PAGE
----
Easing COVID Measures to Lure Tourists Brings Spike in Greece’s Cases

ATHENS – Essentially ending COVID-19 health restrictions to open the country to tourists to bring in money, and letting anti-vaxxers free to mingle with the vaccinated in public gathering places brought a surge in cases in Greece.

There had been worry that would happen but the New Democracy government turned its attention toward an economic recovery while health officials warned that if the pandemic got worse again that measures would return in autumn.

Health Minister Thanos Plevris said the jump wasn’t enough to put pressure again on the public health system that was on its heels for more than two years after COVID hit early in 2020 and came after the country’s death toll passed 30,000.

“We expected this increase and it makes sense given the presence of variants that are more transmissible, so restrictions are pointless,” Plevris told SKAI TV after the  the National Organization for Public Health reported 9,288 new infections June 15.

That was more than double from a week earlier but the government is downplaying the severity with tourists pouring into the country from everywhere, apart from Russia whose airlines were banned under European Union sanctions over the invasion of Ukraine.

Plevris said that the rise in infections won’t overwhelm public hospitals as it had even though the government didn’t move to commandeer private hospital Intensive Care Units (ICU’s) and ventilators.

He appeal to people who are vulnerable to “apply some measures of self-protection,” but didn’t say whether that meant wearing masks that aren’t required anymore or staying safe social distances which has also been lifted.

“None of the models we have been running show trends that will put pressure on the health system and would require that we take measures. Cases as cases are just one chapter. The issue is to what extent they translate into hospitalizations,” the minister said, apparently trying to spin the uptick as nothing serious.

He said that many of the new cases concern reinfections and many of those are with subvariants of the Omicron strain, which, he said, “provide no protection from getting ill, but do provide protection from getting seriously ill,” said Kathimerini.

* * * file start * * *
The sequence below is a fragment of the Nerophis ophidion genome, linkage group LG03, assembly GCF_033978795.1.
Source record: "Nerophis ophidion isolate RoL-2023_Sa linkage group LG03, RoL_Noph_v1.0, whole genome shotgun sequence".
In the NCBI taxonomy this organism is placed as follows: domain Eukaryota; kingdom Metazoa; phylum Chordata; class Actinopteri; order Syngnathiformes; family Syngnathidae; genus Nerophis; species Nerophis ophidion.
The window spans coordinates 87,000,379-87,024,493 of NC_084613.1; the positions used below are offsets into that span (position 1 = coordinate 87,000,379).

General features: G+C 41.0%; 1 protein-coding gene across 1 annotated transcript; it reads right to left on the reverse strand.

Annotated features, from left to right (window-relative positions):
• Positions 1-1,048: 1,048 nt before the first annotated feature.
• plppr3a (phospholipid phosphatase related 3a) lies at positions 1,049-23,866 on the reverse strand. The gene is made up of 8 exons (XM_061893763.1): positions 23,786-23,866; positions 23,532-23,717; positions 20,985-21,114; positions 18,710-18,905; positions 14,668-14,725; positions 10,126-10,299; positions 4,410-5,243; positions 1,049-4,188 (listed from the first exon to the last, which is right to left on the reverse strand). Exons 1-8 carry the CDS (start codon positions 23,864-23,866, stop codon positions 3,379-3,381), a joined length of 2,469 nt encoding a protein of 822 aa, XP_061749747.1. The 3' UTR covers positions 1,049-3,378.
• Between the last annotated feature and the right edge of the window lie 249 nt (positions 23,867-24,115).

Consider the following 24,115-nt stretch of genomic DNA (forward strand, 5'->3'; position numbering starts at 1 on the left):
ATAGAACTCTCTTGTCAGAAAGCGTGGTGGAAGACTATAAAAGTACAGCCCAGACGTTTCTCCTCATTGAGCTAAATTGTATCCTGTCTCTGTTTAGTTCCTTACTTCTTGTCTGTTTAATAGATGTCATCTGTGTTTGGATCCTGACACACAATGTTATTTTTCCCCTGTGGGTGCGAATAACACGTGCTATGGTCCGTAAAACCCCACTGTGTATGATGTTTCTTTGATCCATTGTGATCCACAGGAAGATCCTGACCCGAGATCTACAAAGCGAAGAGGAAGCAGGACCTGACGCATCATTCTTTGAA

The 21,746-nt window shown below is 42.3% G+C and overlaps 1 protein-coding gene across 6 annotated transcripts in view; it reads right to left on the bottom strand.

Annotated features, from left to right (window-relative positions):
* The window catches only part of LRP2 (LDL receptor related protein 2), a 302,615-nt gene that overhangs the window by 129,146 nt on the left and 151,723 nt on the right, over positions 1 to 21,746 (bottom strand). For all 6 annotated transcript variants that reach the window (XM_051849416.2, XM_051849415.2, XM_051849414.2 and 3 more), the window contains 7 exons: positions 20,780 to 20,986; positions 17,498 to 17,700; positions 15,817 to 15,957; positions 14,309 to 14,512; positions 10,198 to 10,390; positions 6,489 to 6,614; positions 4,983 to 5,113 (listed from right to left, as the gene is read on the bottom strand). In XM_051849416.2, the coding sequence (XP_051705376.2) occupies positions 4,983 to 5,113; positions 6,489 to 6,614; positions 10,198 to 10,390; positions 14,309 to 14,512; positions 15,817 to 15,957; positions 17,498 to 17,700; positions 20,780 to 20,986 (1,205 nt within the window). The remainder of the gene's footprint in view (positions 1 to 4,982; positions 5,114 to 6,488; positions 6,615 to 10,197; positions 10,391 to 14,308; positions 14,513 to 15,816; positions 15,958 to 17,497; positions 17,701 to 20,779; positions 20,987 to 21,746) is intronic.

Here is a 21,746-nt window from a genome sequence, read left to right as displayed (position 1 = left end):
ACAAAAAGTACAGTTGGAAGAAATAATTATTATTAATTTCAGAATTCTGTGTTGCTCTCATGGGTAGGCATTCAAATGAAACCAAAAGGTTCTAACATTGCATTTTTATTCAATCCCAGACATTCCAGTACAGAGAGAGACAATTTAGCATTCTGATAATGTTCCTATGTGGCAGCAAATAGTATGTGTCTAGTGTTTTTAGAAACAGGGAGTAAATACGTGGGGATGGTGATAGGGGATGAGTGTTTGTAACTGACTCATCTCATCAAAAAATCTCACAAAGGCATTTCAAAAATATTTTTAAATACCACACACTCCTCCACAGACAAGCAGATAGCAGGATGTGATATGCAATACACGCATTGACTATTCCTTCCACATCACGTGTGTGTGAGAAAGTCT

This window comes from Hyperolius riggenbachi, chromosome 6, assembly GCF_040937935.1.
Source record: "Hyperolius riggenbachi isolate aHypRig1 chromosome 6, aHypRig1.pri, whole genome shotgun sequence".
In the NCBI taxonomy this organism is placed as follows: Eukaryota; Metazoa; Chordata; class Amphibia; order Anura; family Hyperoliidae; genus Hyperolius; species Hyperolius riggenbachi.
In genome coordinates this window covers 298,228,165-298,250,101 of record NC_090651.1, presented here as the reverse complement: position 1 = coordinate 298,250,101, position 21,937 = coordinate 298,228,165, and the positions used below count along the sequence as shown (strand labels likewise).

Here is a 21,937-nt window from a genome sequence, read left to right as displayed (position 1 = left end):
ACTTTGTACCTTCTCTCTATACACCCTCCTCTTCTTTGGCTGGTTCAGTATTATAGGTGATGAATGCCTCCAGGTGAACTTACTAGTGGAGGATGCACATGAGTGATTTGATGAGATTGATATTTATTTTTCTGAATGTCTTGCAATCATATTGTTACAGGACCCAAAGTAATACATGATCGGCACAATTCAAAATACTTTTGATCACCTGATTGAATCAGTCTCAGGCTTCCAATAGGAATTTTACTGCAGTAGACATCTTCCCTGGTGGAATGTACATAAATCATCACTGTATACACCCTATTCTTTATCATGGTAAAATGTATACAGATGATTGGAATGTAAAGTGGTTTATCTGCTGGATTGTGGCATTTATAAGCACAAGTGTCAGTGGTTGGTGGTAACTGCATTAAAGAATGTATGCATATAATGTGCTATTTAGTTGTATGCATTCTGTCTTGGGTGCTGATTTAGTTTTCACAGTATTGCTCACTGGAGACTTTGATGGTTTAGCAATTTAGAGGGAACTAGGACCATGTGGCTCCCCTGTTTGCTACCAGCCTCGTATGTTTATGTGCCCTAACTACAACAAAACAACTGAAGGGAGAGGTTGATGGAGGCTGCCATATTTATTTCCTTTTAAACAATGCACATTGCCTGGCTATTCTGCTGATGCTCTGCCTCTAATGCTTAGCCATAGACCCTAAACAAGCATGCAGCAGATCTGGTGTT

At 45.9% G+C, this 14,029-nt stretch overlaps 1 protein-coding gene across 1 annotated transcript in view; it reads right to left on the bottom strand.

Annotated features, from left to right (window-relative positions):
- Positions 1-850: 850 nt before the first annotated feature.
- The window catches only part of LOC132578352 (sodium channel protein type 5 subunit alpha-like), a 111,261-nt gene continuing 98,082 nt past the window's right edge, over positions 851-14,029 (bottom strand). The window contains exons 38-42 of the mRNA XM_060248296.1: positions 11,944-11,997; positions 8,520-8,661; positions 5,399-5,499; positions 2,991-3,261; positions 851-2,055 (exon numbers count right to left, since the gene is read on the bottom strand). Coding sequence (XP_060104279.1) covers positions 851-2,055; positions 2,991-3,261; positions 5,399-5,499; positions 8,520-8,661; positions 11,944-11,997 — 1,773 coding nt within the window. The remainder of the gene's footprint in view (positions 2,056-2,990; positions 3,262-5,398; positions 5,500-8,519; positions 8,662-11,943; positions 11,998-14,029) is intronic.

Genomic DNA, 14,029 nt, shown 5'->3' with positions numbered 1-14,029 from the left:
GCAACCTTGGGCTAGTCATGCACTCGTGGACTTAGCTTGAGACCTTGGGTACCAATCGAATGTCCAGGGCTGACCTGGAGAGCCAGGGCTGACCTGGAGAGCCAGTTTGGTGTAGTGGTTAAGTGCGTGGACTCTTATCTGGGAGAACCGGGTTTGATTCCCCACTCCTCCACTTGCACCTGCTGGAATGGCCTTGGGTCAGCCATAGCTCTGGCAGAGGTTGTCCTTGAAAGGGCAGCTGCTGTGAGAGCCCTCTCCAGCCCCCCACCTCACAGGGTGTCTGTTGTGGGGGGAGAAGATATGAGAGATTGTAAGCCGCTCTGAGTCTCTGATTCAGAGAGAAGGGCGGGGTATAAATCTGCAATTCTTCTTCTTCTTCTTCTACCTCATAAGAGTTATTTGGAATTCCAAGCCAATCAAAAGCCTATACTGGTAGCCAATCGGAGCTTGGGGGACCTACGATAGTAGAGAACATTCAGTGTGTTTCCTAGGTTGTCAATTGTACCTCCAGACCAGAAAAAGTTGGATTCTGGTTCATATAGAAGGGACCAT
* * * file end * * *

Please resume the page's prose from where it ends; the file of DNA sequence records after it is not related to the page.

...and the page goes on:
Prime Minister Kyriakos Mitsotakis long ago moved away from a pledge to consider mandatory vaccinations if the pandemic got worse and only health care workers are required to be inoculated as the number of cases passed 3.5 million.

Health care workers who aren’t vaccinated continue to be suspended without pay and face being fired although that could change depending on the epidemiological data under constant review.

As the numer of Coronavirus cases began to soar quickly again, a member of the government’s advisory panel of doctors and scientists who make recommendations on measures said there was no reason to be edgy yet.

“There is an upward trend this week, the first after a long time, but I do not think there is any cause for concern,” said Gikas Magiorkinis, a clinical virologist.. “At least 20 countries in Europe showed an upward trend last week,” he added.

But the rise came two weeks after the government suspended all health restrictions except face masks in hospitals, care homes and transport and said it wan’t necessary to show vaccine certificates to get into bars, restaurants, taverns or other gathering spots despite the health hazard potential.

A side effect of lessening the measures means that more than 3,000 people hired during the pandemic to keep Greek municipal and regional services afloat will lose their jobs by the end of June.

Those are workers hired to check vaccine QR codes, sanitize public parks and buildings and streets who will be let go, and they aren’t happy about losing their jobs all of a sudden.

David Armaos, who has been working as a street cleaner for the city of Piraeus for almost two years told China’s state-run CGTN network that “I’ll definitely take legal action,” without saying what his grounds would be.

“And in the meantime, although I have a second job, I’m already looking to replace the one I will lose – because with only one job it’s not possible to feed a family. Life has become expensive, especially now.

“My future is uncertain because we don’t know if there will be any extension. But even if there is, imagine they tell us they will extend our contracts for another five months – that’s another five months living with stress,” he said.


Alexandros Kachrimanis is the Regional Governor of Epirus, one of Greece’s most important and beautiful – but perhaps least known regions.

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